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JBL’s Free Software Facilitates Enhanced Gaming Experience for Individuals with Low Vision in ‘Counter Strike 2

April 10, 2024 | by Herzen Garcia

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“The initial experience of launching a high-quality AAA game after what seems like an eternity… surprisingly, it felt incredibly satisfying.”

There’s now an enhancement for first-person shooter (FPS) games catering to individuals with low vision. JBL, in collaboration with AbleGamers and Harman, has developed innovative software called JBL Quantum Guide Play. This software, compatible with games like Counter Strike 2, utilizes Spatial Audio, JBL Quantum’s head tracking technology, and advanced AI algorithms. Its purpose is to translate in-game elements into audio cues, mimicking the process of echolocation. Through sound, gamers can now navigate the virtual world, identifying obstacles and landmarks.

It’s a complimentary tool now accessible for download from JBL’s website, designed specifically for Windows users, and is functional with or without headphones. Additionally, a training map is available on Steam.

Partnering with the nonprofit AbleGamers, dedicated to alleviating social isolation among individuals with disabilities through gaming community-building, JBL has introduced this groundbreaking software. Sophie Soon, a Paralympic athlete and gamer diagnosed with cone-rod dystrophy, shared her experience in a video for JBL Quantum Guide Play. She reminisced about her enjoyment of playing Left For Dead on Xbox during her teenage years but lamented the increasing difficulty due to her deteriorating vision. However, upon using the Guide Play application, she expressed amazement at its intricate details, such as providing audio cues for nearby walls or alerting her to enemy presence.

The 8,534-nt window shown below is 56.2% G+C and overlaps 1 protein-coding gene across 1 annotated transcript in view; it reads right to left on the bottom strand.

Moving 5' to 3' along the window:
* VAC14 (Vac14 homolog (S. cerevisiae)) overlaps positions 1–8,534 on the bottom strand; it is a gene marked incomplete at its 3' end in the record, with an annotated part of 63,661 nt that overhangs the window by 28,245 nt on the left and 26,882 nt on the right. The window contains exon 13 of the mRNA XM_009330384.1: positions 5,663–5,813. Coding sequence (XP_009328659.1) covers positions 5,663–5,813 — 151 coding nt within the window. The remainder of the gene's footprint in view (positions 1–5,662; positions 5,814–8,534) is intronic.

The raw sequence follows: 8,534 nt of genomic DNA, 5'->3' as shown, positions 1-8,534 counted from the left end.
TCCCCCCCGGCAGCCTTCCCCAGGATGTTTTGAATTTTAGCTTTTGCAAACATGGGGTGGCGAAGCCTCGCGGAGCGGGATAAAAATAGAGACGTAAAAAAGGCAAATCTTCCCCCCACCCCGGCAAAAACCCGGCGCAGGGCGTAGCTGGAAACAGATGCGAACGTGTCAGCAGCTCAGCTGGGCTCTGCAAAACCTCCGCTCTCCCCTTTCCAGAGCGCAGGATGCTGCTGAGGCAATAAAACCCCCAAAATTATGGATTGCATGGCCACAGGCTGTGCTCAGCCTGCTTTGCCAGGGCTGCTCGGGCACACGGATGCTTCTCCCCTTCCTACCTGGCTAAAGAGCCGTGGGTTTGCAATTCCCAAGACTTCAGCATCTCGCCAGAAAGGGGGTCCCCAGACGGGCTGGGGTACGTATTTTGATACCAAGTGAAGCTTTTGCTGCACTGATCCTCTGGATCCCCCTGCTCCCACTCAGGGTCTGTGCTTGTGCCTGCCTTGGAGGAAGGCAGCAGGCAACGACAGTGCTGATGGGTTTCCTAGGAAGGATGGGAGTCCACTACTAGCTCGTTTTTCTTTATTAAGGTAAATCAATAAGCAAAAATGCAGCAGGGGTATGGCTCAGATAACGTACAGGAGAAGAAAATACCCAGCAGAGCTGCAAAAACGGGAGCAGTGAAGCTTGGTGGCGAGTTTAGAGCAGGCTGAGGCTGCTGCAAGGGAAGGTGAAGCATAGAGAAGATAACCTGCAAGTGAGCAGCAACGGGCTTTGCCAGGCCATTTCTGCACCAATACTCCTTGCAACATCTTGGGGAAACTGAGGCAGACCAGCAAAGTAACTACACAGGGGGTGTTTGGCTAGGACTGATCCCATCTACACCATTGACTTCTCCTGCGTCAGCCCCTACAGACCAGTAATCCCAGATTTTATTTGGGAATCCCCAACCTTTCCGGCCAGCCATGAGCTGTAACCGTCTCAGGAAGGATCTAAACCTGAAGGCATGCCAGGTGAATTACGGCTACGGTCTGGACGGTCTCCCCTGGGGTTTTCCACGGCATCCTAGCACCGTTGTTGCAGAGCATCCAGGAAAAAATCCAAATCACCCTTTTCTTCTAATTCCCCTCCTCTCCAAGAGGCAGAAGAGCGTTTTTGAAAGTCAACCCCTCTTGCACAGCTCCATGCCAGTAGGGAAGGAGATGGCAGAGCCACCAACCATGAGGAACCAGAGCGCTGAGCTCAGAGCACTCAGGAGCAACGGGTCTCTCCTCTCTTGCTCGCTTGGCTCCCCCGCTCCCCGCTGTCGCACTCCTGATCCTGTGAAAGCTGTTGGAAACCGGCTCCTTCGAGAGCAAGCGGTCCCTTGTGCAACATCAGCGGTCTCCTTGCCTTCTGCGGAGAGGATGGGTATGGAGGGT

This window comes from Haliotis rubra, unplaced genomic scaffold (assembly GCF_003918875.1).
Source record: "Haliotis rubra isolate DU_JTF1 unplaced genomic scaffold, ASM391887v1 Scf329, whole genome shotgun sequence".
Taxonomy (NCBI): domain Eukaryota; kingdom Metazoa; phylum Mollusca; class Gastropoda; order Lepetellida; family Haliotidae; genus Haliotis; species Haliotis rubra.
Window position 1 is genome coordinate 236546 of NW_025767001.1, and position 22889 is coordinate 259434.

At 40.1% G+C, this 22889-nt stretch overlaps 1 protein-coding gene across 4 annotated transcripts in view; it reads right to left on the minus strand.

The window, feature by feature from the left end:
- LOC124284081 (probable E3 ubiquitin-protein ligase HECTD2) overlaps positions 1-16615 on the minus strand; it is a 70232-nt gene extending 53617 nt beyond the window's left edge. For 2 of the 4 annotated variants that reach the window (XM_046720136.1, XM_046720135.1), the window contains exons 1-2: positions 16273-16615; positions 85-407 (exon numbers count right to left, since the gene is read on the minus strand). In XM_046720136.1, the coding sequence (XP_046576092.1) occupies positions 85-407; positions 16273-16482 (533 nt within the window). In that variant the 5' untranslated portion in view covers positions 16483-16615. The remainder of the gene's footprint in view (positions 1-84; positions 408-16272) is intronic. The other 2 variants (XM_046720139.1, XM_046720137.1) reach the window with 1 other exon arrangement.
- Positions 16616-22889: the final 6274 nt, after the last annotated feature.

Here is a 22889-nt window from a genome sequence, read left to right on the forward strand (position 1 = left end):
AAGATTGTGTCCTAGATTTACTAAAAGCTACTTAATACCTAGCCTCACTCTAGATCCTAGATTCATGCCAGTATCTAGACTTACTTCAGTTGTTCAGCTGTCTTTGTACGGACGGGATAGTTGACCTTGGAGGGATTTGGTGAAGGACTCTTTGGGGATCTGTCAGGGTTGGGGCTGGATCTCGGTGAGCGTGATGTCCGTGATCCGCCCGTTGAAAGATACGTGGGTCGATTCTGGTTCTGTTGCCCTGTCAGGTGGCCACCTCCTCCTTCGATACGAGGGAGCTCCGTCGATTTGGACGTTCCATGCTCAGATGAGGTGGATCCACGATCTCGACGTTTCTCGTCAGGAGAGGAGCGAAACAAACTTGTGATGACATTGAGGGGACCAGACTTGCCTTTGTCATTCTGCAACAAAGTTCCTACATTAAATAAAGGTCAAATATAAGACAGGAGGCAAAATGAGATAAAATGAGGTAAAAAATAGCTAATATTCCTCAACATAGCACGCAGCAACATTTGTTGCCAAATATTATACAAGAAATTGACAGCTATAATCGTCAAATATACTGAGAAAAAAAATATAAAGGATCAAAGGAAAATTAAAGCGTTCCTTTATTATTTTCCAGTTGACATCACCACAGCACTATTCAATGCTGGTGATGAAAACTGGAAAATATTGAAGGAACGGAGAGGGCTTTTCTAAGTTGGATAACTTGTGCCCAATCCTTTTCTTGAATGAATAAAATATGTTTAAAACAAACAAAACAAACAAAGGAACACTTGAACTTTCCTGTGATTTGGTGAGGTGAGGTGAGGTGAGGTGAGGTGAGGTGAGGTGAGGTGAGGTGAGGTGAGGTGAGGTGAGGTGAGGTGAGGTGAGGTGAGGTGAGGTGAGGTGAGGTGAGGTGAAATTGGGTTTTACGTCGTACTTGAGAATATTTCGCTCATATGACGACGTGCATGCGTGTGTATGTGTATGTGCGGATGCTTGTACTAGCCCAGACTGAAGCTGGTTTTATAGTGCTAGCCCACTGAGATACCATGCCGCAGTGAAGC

Josh Tseng, a digital accessibility specialist, YouTuber, and gamer diagnosed with congenital glaucoma, echoed similar sentiments. He confessed feeling left out as popular games like Counter-Strike: GO and Fortnite gained traction while not being tailored for visually impaired players.

According to the World Health Organization, approximately 2.2 billion individuals worldwide have near or distance vision impairments, many of whom are gamers like Tseng and Soon. JBL afforded them the opportunity to evaluate the Guide Play software individually and in multiplayer LAN party settings.

Reflecting on his experience, Tseng remarked, ‘When I loaded up the game, it gave all the sound effects, the loading screen, and the whole experience of loading up an AAA game for the first time in what has to be years. It actually felt really good.

Rediscovering the Joy of Launching an AAA Game After Years

In a press release, JBL expressed its desire for the gaming community to provide feedback on the software to aid in its enhancement. Additionally, developers are encouraged to download the open-source code for integration into their own games, with availability expected “soon” as per the website.

Grace Koh, Vice President and General Manager of Consumer Audio at Harman Asia Pacific, stated, “Through JBL Quantum Guide Play, we are establishing a platform that enhances gaming experiences for all, transcending barriers and fostering a more inclusive gaming community.”

She continued, “JBL Quantum Guide Play represents just the initial stride towards accessibility in FPS games. By making it open-source, we hope that brands and developers will embrace it for their games and actively contribute to its refinement.


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